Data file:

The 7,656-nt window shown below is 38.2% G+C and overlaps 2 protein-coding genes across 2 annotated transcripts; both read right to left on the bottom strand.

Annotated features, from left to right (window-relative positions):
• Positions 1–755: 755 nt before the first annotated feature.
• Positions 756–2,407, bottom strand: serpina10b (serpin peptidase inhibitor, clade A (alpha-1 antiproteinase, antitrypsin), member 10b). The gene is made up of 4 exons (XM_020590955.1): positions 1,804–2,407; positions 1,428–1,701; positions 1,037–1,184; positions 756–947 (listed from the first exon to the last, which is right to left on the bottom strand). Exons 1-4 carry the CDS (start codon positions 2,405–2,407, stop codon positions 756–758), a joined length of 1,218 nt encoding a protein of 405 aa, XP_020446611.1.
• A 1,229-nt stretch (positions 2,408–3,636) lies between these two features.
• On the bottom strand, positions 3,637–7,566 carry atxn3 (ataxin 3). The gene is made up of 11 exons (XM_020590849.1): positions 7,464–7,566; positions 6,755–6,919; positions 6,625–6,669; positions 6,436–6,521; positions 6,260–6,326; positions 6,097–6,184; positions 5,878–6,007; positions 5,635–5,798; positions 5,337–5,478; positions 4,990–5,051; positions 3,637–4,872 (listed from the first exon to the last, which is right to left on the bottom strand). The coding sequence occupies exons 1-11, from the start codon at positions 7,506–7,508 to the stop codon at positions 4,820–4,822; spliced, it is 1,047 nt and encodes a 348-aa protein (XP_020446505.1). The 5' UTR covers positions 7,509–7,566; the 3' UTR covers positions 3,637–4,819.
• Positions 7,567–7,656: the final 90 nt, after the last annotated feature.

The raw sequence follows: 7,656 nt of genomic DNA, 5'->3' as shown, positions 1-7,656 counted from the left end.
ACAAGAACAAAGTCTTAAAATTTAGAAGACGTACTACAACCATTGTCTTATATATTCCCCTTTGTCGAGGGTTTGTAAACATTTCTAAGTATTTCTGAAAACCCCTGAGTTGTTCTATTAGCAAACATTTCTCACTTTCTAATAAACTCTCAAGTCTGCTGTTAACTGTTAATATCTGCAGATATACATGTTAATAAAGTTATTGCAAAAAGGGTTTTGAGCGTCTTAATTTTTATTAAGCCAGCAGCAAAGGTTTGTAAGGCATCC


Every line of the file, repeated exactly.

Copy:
The 7,656-nt window shown below is 38.2% G+C and overlaps 2 protein-coding genes across 2 annotated transcripts; both read right to left on the bottom strand.

Annotated features, from left to right (window-relative positions):
• Positions 1–755: 755 nt before the first annotated feature.
• Positions 756–2,407, bottom strand: serpina10b (serpin peptidase inhibitor, clade A (alpha-1 antiproteinase, antitrypsin), member 10b). The gene is made up of 4 exons (XM_020590955.1): positions 1,804–2,407; positions 1,428–1,701; positions 1,037–1,184; positions 756–947 (listed from the first exon to the last, which is right to left on the bottom strand). Exons 1-4 carry the CDS (start codon positions 2,405–2,407, stop codon positions 756–758), a joined length of 1,218 nt encoding a protein of 405 aa, XP_020446611.1.
• A 1,229-nt stretch (positions 2,408–3,636) lies between these two features.
• On the bottom strand, positions 3,637–7,566 carry atxn3 (ataxin 3). The gene is made up of 11 exons (XM_020590849.1): positions 7,464–7,566; positions 6,755–6,919; positions 6,625–6,669; positions 6,436–6,521; positions 6,260–6,326; positions 6,097–6,184; positions 5,878–6,007; positions 5,635–5,798; positions 5,337–5,478; positions 4,990–5,051; positions 3,637–4,872 (listed from the first exon to the last, which is right to left on the bottom strand). The coding sequence occupies exons 1-11, from the start codon at positions 7,506–7,508 to the stop codon at positions 4,820–4,822; spliced, it is 1,047 nt and encodes a 348-aa protein (XP_020446505.1). The 5' UTR covers positions 7,509–7,566; the 3' UTR covers positions 3,637–4,819.
• Positions 7,567–7,656: the final 90 nt, after the last annotated feature.

The raw sequence follows: 7,656 nt of genomic DNA, 5'->3' as shown, positions 1-7,656 counted from the left end.
ACAAGAACAAAGTCTTAAAATTTAGAAGACGTACTACAACCATTGTCTTATATATTCCCCTTTGTCGAGGGTTTGTAAACATTTCTAAGTATTTCTGAAAACCCCTGAGTTGTTCTATTAGCAAACATTTCTCACTTTCTAATAAACTCTCAAGTCTGCTGTTAACTGTTAATATCTGCAGATATACATGTTAATAAAGTTATTGCAAAAAGGGTTTTGAGCGTCTTAATTTTTATTAAGCCAGCAGCAAAGGTTTGTAAGGCATCC